Frantz Jehin-Prume

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Frantz Jehin-Prume (drawing by Edmond-Joseph Massicotte)

Frantz Jehin-Prume (18 April 1839 – 29 May 1899) was a Canadian violinist, composer, and music educator of Belgian birth. He began his career as a highly successful concert violinist in Europe. From 1865 on he lived and worked mainly in Montreal, Canada; becoming one of the most important 19th century musical figures in Quebec. He became a naturalized Canadian citizen in 1868.

Early life and career in Europe[edit]

Born François-Henri Jehin in Spa, he was from a family of musicians. Both of his grandfathers were organists and his uncle was the violinist François Prume; the latter of whom he studied under as a boy at the Liège Conservatory. He was a pupil of Hubert Léonard and François-Joseph Fétis at the Royal Conservatory of Brussels. From 1852-1863 he had a highly successful career as a concert violinist throughout Europe and Russia; performing in the courts of several monarchs and with the great orchestras of the day.[1]

Early career in North America[edit]

In 1864, Jehin-Prume came to Mexico at the invitation of Emperor Maximilian I. After performing for four months there in numerous concerts, he briefly toured to Brazil and Cuba. In May 1865 he came to New York City where he appeared in recital. The following year he returned to New York to appear in concerts with the New York Philharmonic.[1]

In June 1865 Jehin-Prume came to Canada for the first time to visit his friend, violinist Jules Hone, for a fishing and hunting vacation. During that time he performed at a benefit concert for the Jesuits in Montreal with Romain-Octave Pelletier I as his accompanist. The reception was so positive to his performance, that he soon found himself engaged for numerous concerts in Montreal's major performance venues over the succeeding months. What initially was supposed to be a short visit to Canada, turned into a permanent home; a fact solidified by his marriage to Montreal mezzo-soprano Rosita del Vecchio in July 1866. Their son, Jules Jehin-Prume, was a successful doctor and playwright.[1]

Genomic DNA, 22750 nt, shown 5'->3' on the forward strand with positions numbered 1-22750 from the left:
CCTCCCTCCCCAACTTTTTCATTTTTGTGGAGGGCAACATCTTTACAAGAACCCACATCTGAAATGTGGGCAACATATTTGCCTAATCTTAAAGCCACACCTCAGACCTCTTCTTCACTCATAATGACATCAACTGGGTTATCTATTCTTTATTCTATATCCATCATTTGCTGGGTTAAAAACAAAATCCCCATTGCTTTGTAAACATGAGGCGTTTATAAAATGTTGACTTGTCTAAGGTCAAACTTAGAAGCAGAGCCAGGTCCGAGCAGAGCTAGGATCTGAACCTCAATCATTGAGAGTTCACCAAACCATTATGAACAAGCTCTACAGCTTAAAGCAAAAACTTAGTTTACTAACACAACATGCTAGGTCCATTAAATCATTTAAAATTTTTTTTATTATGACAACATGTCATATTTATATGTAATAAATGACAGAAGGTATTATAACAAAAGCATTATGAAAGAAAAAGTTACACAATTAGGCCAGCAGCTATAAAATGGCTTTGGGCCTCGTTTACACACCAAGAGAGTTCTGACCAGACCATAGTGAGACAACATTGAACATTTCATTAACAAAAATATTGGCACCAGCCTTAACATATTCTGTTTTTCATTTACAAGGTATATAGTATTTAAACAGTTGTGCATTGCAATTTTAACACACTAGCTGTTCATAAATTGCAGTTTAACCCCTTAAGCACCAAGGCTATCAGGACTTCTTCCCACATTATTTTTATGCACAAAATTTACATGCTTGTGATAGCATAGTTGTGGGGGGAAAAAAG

From 1865-1867, Jehin-Prume and his wife toured throughout Canada and the United States. They notably were invited by President Andrew Johnson to perform at the White House in January 1867. In 1868 they toured to Cuba and Belgium and in 1869-1870 they toured to 59 cities in North America with singer Carlotta Patti and pianist Théodore Ritter. He spent little time outside of Canada after the conclusion of this tour.[1]

Later life and career in Montreal[edit]

Jehin-Prume played a major role in the development of the Montreal music scene from the 1870s through the 1890s. He was active as a chamber musician in concerts of string quartets and trios. He was a close friend and collaborator of Calixa Lavallée under whom he served as concertmaster in a 58-piece orchestra during the late 1870s. He was the first concertmaster of the Montreal Philharmonic Society and served as the president of the Académie de musique du Québec in 1877-1878. In 1892 he founded the first professional chamber music society in Quebec, the Association artistique de Montréal, which mounted a total of 31 concerts before it disbanded in May 1896. He gave his last public concert on 16 May 1896 with pianist Victoria Cartier. He was also active as a teacher and counts several notable musicians among his pupils, including François Boucher, Alfred De Sève, Béatrice La Palme, and Émile Taranto.[1]

He died in Montreal, Quebec, Canada, on 29 May 1899.[2]

References[edit]

  1. ^ a b c d e "Frantz Jehin-Prume". The Canadian Encyclopedia.
  2. ^ Kallmann, Helmut. "Jehin-Prume, Frantz". Dictionary of Canadian Biography. University of Toronto and Universite Laval. Retrieved 17 March 2018.